Speed the pace of re­lief to des­per­ate Puerto Ri­cans


More than a week af­ter Hur­ri­cane Maria blasted through Puerto Rico, the mis­ery fac­tor is broad and deep­en­ing.

The death toll has been re­ported at 16, but the true num­ber is, for now, un­know­able. Power and com­mu­ni­ca­tion re­main down across most of the is­land, and that’s in sweltering trop­i­cal heat. More than a mil­lion peo­ple are with­out drink­ing wa­ter. Many vil­lages re­main in­ac­ces­si­ble.

Twenty-five hos­pi­tals aren’t fully op­er­a­tional. Peo­ple wait hours for gro­ceries, gas and cash. Thou­sands of shipping con­tain­ers are stack­ing up at the San Juan port. Short­ages of truck driv­ers and fuel are de­lay­ing de­liv­er­ies of med­i­cal sup­plies, food and con­struc­tion ma­te­ri­als.

The sit­u­a­tion is dif­fi­cult, par­tic­u­larly com­ing on the heels of hur­ri­canes in Texas and Florida. But in ma­jor dis­as­ters like this, peo­ple look to the unique re­sources of the fed­eral govern­ment, and the Trump ad­min­is­tra­tion’s ini­tial re­sponse lacked fo­cus, ur­gency and in­no­va­tive thought.

The first week­end af­ter Maria struck, Pres­i­dent Trump said al­most noth­ing about the is­land’s car­nage and in­stead ig­nited a cul­ture war over NFL protests. When he fi­nally tweeted about Puerto Rico, he in­cluded ir­rel­e­vant asides about the is­land’s his­tory of govern­ment debt. And, cit­ing op­po­si­tion from shipping in­ter­ests, he hes­i­tated in sus­pend­ing an ar­chaic law that pre- vents for­eign-flagged ves­sels from de­liv­er­ing sup­plies to U.S. ports.

The slug­gish re­sponse fed into wrong-headed as­sump­tions about Puerto Rico and in­ten­si­fied is­lan­ders’ bit­ter sense of marginal­iza­tion. Sur­veys show less than half of Amer­i­cans fully un­der­stand that the is­land is part of the USA, and that its 3.4 mil­lion res­i­dents are U.S. cit­i­zens by birth.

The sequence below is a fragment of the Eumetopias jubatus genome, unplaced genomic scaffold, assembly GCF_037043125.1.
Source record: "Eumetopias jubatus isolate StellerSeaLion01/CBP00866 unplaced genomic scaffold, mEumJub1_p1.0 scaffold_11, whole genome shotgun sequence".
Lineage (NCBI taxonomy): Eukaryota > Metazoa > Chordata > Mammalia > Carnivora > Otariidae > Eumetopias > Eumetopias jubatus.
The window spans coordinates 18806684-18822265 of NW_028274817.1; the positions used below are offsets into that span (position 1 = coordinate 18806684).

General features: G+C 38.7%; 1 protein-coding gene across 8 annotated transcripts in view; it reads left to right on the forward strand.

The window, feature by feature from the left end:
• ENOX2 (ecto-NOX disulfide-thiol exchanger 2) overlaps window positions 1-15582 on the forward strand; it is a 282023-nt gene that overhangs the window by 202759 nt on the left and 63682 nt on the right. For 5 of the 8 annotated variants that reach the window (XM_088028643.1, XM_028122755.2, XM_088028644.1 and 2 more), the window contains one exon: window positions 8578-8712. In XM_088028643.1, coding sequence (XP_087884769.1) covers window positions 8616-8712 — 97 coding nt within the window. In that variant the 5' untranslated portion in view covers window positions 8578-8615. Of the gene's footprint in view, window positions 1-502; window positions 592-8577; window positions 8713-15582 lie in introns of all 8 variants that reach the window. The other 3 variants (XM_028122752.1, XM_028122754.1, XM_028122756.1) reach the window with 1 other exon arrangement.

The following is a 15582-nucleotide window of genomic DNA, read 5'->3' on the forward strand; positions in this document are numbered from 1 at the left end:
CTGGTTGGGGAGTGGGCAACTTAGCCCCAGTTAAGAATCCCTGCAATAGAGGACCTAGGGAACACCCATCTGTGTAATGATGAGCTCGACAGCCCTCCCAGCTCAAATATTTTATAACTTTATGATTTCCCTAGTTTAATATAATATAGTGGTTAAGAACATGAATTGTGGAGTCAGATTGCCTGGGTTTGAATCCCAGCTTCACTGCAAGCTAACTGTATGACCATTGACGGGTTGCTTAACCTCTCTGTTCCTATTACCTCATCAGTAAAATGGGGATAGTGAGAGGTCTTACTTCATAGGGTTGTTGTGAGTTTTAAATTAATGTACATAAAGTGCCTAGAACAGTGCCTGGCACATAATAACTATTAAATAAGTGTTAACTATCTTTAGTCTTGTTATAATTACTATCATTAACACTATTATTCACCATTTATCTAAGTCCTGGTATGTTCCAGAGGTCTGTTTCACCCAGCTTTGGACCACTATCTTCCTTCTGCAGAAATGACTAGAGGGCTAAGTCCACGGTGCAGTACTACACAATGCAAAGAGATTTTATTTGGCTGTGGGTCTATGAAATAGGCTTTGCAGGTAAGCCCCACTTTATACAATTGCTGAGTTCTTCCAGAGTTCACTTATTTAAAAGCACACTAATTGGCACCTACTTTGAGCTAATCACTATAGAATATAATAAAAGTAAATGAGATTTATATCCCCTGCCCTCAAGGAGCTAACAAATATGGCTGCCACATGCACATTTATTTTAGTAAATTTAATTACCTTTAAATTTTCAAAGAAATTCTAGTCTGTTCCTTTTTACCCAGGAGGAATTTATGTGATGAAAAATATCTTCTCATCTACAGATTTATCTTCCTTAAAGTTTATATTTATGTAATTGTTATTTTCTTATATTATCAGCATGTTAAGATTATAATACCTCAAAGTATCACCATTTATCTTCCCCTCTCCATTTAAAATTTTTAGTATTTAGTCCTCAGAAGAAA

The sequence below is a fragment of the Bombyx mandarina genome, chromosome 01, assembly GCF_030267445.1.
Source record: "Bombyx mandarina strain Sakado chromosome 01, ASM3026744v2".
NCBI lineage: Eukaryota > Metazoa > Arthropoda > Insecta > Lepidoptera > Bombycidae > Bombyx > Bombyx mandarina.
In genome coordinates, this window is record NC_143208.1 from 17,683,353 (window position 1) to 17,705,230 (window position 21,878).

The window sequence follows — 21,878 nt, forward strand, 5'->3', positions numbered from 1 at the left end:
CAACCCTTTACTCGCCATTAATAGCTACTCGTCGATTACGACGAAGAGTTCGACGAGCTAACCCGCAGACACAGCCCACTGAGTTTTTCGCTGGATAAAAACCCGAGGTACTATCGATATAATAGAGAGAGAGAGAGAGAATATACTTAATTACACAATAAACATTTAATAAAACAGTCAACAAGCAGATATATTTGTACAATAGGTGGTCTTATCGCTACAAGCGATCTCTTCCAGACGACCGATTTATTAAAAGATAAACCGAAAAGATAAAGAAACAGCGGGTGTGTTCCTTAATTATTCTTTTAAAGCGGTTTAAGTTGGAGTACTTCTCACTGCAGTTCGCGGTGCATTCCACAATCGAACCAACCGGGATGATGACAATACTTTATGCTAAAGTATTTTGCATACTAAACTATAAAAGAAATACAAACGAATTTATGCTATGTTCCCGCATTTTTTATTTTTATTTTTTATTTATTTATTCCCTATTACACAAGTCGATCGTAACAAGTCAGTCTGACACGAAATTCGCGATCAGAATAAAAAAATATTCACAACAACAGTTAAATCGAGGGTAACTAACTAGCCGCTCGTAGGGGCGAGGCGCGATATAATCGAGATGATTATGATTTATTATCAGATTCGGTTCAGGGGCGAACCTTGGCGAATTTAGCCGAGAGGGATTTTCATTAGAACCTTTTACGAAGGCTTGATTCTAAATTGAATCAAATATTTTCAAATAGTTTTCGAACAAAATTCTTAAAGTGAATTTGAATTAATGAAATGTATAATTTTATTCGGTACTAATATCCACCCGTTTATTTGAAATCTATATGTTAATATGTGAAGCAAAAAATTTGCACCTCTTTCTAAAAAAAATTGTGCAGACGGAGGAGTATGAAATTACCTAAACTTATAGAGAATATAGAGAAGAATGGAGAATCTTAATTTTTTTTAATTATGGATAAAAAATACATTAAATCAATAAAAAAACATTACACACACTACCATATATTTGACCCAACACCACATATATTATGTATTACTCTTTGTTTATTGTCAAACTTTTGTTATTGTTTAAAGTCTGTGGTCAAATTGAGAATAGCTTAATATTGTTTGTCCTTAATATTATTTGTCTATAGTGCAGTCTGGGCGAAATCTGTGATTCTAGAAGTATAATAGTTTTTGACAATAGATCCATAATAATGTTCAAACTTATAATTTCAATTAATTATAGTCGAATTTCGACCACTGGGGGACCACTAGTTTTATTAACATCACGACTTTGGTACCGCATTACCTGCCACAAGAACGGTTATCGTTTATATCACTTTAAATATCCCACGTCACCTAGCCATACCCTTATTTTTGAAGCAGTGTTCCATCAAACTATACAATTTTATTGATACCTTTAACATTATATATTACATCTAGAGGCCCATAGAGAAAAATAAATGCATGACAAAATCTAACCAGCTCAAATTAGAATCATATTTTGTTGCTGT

Thou­sands are now us­ing that birthright to flee dev­as­ta­tion as fast as they can se­cure an air­line ticket and a flight. For an econ­omy al­ready in dis­tress be­fore the storm struck, this brain drain will only make re­cov­ery tougher.

Trump knows well the stain left on the Ge­orge W. Bush ad­min­is­tra­tion by its lame re­sponse to Ka­t­rina, which claimed 1,800 lives along the Gulf Coast. It’s why the pres­i­dent reg­u­larly re­cites self-con­grat­u­la­tory re­marks about his emer­gency re­sponse.

By Thurs­day, the ad­min­is­tra­tion seemed fi­nally to grasp the grav­ity of the sit­u­a­tion. Trump, who is sched­uled to visit Tues­day, waived the Jones Act, a 1920 law that re­quires goods shipped from one U.S. port to an­other to be trans­ported on U.S. ships. And a three-star of­fi­cer, Lt. Gen. Jeff Buchanan, was named to lead re­lief ef­forts.

As with the re­sponse to Ka­t­rina, the mil­i­tary com­po­nent is par­tic­u­larly im­por­tant. The Pen­tagon has leaned into the Puerto Rico dis­as­ter, send­ing 16 Navy ships with 10 more on the way, and 7,200 troops. Much more might well be nec­es­sary.

The mil­i­tary can rapidly de­ploy field com­mu­ni­ca­tion units, truck driv­ers, en­gi­neers ca­pa­ble of reopen­ing roads and restor­ing power, mo­bile mil­i­tary clin­ics, mil­i­tary po­lice, and lo­gis­tics teams ca­pa­ble of co­or­di­nat­ing the de­liv­ery of re­lief sup­plies.

With stalled ground de­liv­ery of re­lief as­sis­tance, air­drops should be con­sid­ered for re­mote areas. And the govern­ment should con­sider the emer­gency evac­u­a­tion, per­haps by ship, of Puerto Ri­cans liv­ing in squalor be­cause of the hur­ri­cane and too poor to fly out to join rel­a­tives on the main­land.

Puerto Rico — and the bat­tered U.S. Vir­gin Is­lands as well — need fast ac­tion to al­le­vi­ate the cur­rent hu­man­i­tar­ian cri­sis and avert an even big­ger one.


A fam­ily col­lects wa­ter in Baya­mon, Puerto Rico.

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